The Daily Dispatch: February 11, 1862., [Electronic resource], What the North Thiske of the war thus far. (search)
n some unknown person in the street, proved that the arm was not loaded; that he was "sky-larking" and corned at the time. Discharged with an admonition. Jas. J. Macklin, arrested for threats to set fire to Franklin Hall, was discharged, proving to have been drunk at the time, and generally a trifling fellow. He pretended on the night of his arrest to have belonged to the New Market Club in Baltimore, when the truth was he belonged to Clarksville, Va., and had never seen the Monumental city in his life. Coley, slave of P. H. Aylett, hired to Washington King, was ordered 15 lashes for stoning the residence of Adolphus Tyree, and breaking thirty-two window panes attached thereto. Cyrus Winston, slave of John Thacker, was remanded for trial before the Hustings Court, for feloniously cutting Wm. Burnett's hand, in the Second Market, while the latter had him in custody for stealing a piece of meat from John Jaiser. He was ordered 25 lashes for the latter offence.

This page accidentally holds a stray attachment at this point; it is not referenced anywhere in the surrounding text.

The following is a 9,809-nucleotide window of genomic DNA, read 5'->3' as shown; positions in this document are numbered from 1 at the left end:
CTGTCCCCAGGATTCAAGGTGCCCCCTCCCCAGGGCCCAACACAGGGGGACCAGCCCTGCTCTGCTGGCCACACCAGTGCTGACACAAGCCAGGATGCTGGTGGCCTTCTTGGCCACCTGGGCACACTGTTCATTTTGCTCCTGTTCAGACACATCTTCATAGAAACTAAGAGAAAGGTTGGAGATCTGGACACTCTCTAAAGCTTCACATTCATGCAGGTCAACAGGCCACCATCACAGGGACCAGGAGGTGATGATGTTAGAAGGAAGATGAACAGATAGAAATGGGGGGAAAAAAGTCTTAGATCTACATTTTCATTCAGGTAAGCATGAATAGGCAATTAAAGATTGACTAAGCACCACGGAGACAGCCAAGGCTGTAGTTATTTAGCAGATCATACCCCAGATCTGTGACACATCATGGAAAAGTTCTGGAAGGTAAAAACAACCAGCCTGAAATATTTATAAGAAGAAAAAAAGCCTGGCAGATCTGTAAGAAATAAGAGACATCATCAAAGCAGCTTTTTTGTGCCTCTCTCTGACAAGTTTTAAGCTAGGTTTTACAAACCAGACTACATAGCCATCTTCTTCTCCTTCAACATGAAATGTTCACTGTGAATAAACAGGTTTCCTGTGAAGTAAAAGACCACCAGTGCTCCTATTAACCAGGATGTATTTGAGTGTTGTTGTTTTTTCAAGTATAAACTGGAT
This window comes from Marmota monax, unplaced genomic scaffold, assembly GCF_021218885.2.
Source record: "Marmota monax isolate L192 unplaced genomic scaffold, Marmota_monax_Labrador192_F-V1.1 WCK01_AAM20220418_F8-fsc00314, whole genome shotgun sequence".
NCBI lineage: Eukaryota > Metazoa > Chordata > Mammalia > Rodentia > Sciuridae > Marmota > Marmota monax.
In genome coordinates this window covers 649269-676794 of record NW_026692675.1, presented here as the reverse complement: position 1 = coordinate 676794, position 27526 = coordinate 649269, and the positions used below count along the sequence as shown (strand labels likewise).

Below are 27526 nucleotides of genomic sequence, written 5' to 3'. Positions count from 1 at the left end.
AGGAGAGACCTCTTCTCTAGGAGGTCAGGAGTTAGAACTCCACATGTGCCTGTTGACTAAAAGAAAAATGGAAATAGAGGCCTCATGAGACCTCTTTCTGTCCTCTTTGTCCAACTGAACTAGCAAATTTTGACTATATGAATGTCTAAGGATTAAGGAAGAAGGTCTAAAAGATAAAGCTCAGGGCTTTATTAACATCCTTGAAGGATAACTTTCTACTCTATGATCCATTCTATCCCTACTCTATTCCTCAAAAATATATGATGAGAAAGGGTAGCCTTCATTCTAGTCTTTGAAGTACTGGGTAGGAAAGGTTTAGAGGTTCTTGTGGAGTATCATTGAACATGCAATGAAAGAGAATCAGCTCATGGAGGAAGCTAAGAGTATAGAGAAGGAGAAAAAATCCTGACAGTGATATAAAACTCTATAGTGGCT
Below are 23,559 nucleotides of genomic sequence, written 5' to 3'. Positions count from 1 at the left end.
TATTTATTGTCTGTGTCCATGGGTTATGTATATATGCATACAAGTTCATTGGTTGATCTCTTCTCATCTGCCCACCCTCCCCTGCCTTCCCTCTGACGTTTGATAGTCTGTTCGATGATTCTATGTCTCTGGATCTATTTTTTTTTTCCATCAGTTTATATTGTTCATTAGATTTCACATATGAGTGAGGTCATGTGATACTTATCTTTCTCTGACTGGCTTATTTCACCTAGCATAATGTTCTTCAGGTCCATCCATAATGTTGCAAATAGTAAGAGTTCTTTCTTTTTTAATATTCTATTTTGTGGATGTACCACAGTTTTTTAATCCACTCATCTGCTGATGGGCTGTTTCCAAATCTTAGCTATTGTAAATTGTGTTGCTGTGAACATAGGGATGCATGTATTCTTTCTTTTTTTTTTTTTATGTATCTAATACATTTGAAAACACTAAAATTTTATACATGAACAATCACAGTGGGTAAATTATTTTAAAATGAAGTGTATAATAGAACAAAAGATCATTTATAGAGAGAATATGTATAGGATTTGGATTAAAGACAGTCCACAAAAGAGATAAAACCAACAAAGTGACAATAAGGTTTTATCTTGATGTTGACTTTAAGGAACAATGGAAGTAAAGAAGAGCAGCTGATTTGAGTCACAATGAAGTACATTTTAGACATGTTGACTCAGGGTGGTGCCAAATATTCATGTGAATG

r Board, of Public Works for the Third District most of the votes cast were for B. F. Beall. From other Congressional districts the vote is small. From the 2d or Norfolk district it is believed that Col. D J. Godwin leads the poll in this city, over Messrs. Parham, Hume and Mahone. For the State Senate from Jefferson and Berkeley there is a close vote between E. L. Moore and A. C. Hammond. For the House of Delegates from Jefferson county most of the votes cast were for J. Y. Beall and Wm. Burnett, and from Berkeley county for Israel Robinson and Ro. W. Hunter. By Telegraph Lynchburg, May 28. --The vote in the city proper resulted as follows: Flournoy, 424; Smith, 165; Munford, 14. Price, 459; Imboder, 100. No opposition to Rives for Congress. Petersburg, May 28. --The election is progressing quietly. Kelley probably elected to the House. Collier has a large majority for Congress. The vote for Governor is divided. Smith and Munford run ahead of